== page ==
Shockingly, I find that my love for Boston's team is redoubled today. Strengthened. Because I have seen Doug Mentkiewicz grit his teeth and head from one clubhouse to the other at the only stadium he's ever known, and put in a 2-for-4 game in the opposite uniform last night. I've seen the way the hometown crowd got to its feet for him as he did that. I've seen the way human nature, so flawed and petty and sad on the one hand--the Nomar hand--can be so noble and perfect and beautiful on the other.
"If you go to church today," concludes Dirt Dogs, "Thank God for Theo Epstein." And while some of my fellow fans (not long for their fandom, I would wager, but that is another story) may wail and protest this, I have been heartened by the fact that this organization is willing to slay the golden calf for the chance at the Grail. That they have shown us the sun won't burn out in the sky if we "kill our darlings". That at long last, someone was willing to put the Boston Red Sox--and not just one of their players--first.
The morality play, as Edward is wont to call it, continues. Draw what lessons from it you will. I, for one, have had my faith renewed, for better or for worse.
Update, 8/2/04: EXCELLENT article by Gammons (!!) (Tim, he's starting to grow on me!) on the trade of Nomar and moves made by the Dodgers, and what they say about young GMs in baseball today. A few of the key points:
Epstein went out last offseason and got Curt Schilling and Keith Foulke. But when he tried to trade Nomar Garciaparra and Manny Ramirez for Alex Rodriguez and Magglio Ordonez, then saw his bosses pull away after weeks of public negotiations, he knew that at some point there would be decisions that would be made that would shut down the switchboard at radio station WEEI in Boston.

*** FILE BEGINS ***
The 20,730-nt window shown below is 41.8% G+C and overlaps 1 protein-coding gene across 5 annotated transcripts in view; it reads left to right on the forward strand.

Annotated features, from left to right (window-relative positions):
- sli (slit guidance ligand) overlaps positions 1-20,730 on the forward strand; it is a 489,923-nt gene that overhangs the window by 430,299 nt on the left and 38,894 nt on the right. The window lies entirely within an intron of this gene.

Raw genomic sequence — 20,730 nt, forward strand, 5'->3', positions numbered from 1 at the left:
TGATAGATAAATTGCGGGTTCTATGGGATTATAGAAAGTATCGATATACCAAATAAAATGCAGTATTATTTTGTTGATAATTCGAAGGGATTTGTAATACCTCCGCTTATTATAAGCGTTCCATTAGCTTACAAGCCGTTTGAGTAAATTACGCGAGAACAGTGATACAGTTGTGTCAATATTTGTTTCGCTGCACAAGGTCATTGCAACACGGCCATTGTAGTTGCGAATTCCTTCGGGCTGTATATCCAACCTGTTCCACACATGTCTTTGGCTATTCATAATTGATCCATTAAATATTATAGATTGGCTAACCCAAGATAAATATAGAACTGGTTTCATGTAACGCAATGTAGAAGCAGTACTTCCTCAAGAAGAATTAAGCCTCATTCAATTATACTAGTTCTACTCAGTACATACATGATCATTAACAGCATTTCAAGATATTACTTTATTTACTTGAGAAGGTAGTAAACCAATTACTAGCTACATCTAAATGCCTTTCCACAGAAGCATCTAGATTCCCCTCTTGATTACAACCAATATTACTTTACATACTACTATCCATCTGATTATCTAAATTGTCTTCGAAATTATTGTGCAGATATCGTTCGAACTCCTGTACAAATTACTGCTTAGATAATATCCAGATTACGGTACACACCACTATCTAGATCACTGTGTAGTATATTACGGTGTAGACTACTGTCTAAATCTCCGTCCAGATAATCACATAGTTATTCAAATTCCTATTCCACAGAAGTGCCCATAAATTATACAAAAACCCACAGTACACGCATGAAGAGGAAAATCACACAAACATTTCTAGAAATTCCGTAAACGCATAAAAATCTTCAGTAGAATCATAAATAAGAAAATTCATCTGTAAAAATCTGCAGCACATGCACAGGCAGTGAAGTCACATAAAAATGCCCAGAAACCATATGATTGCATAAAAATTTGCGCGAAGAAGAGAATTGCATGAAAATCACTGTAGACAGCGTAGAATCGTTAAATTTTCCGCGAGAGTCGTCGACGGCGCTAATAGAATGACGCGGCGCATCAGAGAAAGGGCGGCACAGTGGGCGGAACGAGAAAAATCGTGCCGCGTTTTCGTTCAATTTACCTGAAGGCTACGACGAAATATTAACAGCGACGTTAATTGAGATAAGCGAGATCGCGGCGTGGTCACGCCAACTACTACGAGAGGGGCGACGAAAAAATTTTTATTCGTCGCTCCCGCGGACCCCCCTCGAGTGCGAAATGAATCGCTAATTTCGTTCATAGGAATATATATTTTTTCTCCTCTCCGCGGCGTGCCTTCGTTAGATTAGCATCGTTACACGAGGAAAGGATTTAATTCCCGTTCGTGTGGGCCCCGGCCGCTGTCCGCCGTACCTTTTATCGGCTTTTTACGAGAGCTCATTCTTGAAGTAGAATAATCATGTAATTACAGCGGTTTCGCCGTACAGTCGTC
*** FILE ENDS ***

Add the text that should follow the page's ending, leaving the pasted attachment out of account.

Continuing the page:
An interesting wrinkle...how come everyone's talking about Theo and not the Trio?
...[Cabrera and Mientkiewicz were] two players who weren't with the Cubs, were each batting under .250 with a combined eight home runs and did not bring any of the glitz that Red Sox fans had grown accustomed to loving since Tom Yawkey bought the team in 1932 and turned the Old Towne Teame into a franchise driven by star individuals who never found the right turn to a championship.
Another great insight--perhaps this is simply "non-acceptance of the unfamiliar". Will the compromises we must make as a fan base toward that coveted ring be Faustian bargains?
While Nomar did love New England and was a crowd favorite for the way he played, his bitterness toward the ownership ran deep...As someone who after his wrist surgery seemed increasingly angered by management and media issues, he became overly angry this spring...
Understand, Epstein is not some professor sitting in front of his laptop 21 hours a day. He is a people person whom the players like and relate to; Foulke came to Boston because of what he liked about the general manager. So did Schilling. Epstein listens to players, and had the pulse of the way they felt about this situation.
The toughest thing about the whole situation for me--while my own tendency towards black-and-white thinking demands I choose a "bad guy", Gammons demonstrates rather convincingly that there may be no "bad guy".
In time, Epstein, Henry and Lucchino hope to change the Red Sox's culture, which has traditionally been to cater to stars...In time, the Red Sox hope to have players who talk first about winning, then worry about their contracts...Epstein believed the chemistry and atmpsphere was clearly impacted by Garciaparra's anger, and when he went to the trainers and opened the door out of Fenway Park, the Red Sox GM pulled it wide open and handed him a plane ticket to Chicago.
And what can you really say about all that? As I remarked to the despondent Annette in the wake of the deal over the weekend, do you want Nomar? Or do you want the Ring?
I, for one, decided this for myself a long time ago, and I'm not looking back now.